Pardon me for butting in, but If you are talking "chinese" bme280s then I believe there are two (perhaps more) "types" around. One is a bmp280, but still labelled (in many cases) as a bme280. One includes humidity, and I think may be more accurate. Worth checking.
The ones I'm using are labelled BME/BMP280 - they sense temperature,humidity and pressure.
Temperature seems fairly accurate (within +- 0.5C) for what I need.
I've checked it against a digital thermometer over a 3hr period.
The sensor connects via I2C to a Wemos D1 Mini running ESP Easy and one thing I did do was to set the altitude in the 'device driver'.
BMP280 vs BME280 difference is the humidity sensor as far as I understand. I can read the temp/humidity/pressure and except for the temperature it seems to match the measurements of my other devices.
@dynamicdave does the altitude make a difference for temperature readings ? I thought that was for the pressure only, i could be wrong.
I think you're right about the altitude and the pressure reading.
I was just saying that was maybe a difference - I'm clutching at straws!!
Quite possibly, although I have read reports of various inaccuracies with them. Perhaps its their reliability that is the problem. It also doesn't help matters that some have been "mislabeled". Lucky they are cheap
I'm going to have a go at making one of these to shield the sensor from direct sunlight.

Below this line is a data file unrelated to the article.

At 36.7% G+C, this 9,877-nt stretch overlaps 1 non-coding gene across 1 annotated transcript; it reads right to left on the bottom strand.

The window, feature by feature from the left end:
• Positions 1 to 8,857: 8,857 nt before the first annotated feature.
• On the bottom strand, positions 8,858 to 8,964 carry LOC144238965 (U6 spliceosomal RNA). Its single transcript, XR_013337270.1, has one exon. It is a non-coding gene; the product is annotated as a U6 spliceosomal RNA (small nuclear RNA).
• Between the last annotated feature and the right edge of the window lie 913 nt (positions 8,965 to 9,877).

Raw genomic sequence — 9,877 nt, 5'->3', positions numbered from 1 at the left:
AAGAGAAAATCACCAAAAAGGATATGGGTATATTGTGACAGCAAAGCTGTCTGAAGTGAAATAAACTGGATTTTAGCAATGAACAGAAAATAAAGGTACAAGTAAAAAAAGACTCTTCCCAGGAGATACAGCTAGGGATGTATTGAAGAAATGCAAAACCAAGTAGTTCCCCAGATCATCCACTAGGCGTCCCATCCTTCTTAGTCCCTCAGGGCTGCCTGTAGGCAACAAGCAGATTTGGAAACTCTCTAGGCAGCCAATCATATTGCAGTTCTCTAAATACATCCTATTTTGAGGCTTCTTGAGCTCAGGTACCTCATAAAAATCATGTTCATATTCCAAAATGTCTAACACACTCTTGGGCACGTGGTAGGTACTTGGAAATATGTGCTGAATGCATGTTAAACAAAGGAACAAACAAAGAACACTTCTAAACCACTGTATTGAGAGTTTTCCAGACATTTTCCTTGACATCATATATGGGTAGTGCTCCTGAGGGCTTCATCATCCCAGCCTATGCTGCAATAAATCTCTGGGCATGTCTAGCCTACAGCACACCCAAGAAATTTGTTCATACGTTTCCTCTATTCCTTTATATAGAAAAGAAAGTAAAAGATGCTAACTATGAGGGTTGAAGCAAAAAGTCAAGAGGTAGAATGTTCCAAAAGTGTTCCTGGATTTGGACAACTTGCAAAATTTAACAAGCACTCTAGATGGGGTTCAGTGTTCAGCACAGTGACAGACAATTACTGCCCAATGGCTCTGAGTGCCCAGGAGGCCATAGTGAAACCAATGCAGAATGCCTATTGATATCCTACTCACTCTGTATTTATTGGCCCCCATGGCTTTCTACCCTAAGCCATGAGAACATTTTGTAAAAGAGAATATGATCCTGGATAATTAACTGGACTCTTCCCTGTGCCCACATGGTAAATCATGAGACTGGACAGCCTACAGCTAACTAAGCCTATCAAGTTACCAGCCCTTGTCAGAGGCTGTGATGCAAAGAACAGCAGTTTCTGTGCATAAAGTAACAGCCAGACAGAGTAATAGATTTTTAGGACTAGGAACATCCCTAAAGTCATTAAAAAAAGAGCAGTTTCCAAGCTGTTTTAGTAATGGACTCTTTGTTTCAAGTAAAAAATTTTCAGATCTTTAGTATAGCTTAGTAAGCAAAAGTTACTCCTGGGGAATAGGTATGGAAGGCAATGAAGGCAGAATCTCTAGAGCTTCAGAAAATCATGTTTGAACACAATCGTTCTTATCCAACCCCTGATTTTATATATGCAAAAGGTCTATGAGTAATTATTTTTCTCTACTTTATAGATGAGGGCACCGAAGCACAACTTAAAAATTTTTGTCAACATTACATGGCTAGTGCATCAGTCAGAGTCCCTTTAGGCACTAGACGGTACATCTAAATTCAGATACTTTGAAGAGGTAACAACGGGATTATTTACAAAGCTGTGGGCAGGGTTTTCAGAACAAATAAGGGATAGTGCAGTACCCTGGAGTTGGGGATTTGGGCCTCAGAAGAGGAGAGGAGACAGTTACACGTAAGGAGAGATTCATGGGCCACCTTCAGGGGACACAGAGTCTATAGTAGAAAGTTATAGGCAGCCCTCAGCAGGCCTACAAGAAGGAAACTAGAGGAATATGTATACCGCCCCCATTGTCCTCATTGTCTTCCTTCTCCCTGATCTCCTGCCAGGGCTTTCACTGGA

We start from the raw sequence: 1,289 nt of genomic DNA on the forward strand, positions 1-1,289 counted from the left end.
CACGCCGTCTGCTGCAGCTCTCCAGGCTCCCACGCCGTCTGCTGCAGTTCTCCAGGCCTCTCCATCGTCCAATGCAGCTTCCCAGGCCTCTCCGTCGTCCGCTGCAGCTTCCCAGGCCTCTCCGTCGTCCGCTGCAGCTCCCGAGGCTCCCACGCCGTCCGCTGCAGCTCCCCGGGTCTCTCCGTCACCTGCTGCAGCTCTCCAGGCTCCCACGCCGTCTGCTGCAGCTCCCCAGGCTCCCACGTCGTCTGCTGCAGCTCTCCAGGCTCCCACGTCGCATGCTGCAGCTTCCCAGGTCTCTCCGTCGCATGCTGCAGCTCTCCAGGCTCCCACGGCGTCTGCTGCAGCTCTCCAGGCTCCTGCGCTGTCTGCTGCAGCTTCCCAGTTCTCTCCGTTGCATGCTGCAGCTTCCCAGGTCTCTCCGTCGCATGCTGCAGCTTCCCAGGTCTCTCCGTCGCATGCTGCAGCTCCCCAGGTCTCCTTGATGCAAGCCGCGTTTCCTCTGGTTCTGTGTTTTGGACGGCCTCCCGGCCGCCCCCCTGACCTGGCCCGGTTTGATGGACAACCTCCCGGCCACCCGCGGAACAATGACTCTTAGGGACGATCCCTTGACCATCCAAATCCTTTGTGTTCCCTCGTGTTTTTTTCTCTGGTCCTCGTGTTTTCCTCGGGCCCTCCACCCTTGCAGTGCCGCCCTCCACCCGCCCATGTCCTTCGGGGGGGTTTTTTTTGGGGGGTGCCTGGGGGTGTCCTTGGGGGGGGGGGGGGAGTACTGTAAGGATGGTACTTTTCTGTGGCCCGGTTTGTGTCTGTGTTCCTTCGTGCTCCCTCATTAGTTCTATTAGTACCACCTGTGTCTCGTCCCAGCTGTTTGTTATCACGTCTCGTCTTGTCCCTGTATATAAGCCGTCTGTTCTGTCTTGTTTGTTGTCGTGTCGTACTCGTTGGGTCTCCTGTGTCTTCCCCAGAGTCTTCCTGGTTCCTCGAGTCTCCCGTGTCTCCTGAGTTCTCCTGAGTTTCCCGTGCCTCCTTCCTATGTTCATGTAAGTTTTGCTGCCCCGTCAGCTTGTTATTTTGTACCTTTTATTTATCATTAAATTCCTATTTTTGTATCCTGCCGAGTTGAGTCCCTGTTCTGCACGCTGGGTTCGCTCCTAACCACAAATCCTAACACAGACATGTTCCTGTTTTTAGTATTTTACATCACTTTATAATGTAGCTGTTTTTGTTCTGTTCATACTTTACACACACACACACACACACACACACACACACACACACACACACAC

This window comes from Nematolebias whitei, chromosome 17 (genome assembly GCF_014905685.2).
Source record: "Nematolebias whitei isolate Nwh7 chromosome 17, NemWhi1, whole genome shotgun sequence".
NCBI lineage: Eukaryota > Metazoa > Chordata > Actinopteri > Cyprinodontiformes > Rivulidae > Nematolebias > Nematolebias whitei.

They use a DS18B20, but I'm sure I can adapt it to accommodate the BME/BMP.
PS: A set of metal-cased DS18B20s arrived this morning - you know what my next job will be?
The DS18.. is still one of my favs in terms of accuracy and precision.
I have a similar problem with the BME280 (The one with humidity). The temperature is about 3 + degrees higher than it should be, especially when temperatures are above 18 degrees C.
But this doesn't appear to be anything to do with being cheap Chinese apparently.
The BME280 from Bosch is prone to 'Self Heating', it is documented in the spec sheet, the BMP's are apparently not so it could be related to the humidity part of the sensor. (Well, it doesn't say so in the spec sheet for the BMP's anyway).
From the data sheet....
"This temperature value depends on the PCB temperature, sensor element self-heating and ambient temperature and is typically above ambient temperature. "
I find this very strange as it is supposed to be more accurate, but it is in the spec. The DS18B20's are more accurate for temperature but with larger steps (lower resolution) and are very cheap. In future, as I expand my monitor, I will use these for temperature rather than the BME.
What is unclear is whether it effects the humidity readings or not as humidity uses temperature in its calculations which is why most (if not all) the humidity sensors also do temperature.
I have several alternative sensors for humidity and out of 5 different type/models of humidity sensor, no two gave the same result for humidity yet all gave very similar temperature readings with the exception of the BME280.
I have mine powered on continuously, so I wonder if it was powered down between readings or placed in standby if then it would not suffer the self-heating and improve accuracy!
I also read in case they are used with an esp or something, keep them on distance from the board, apperently the wifi chip interferes as well.
The key purpose of the temperature sensor is for temperature compensation of the humidity and pressure sensors, so the important thing is that it measures the temperature of the device accurately. For the compensation it is not important if it does not measure ambient temperature accurately. So the temperature reading is probably accurate and to spec, it is just not measuring what you want to measure.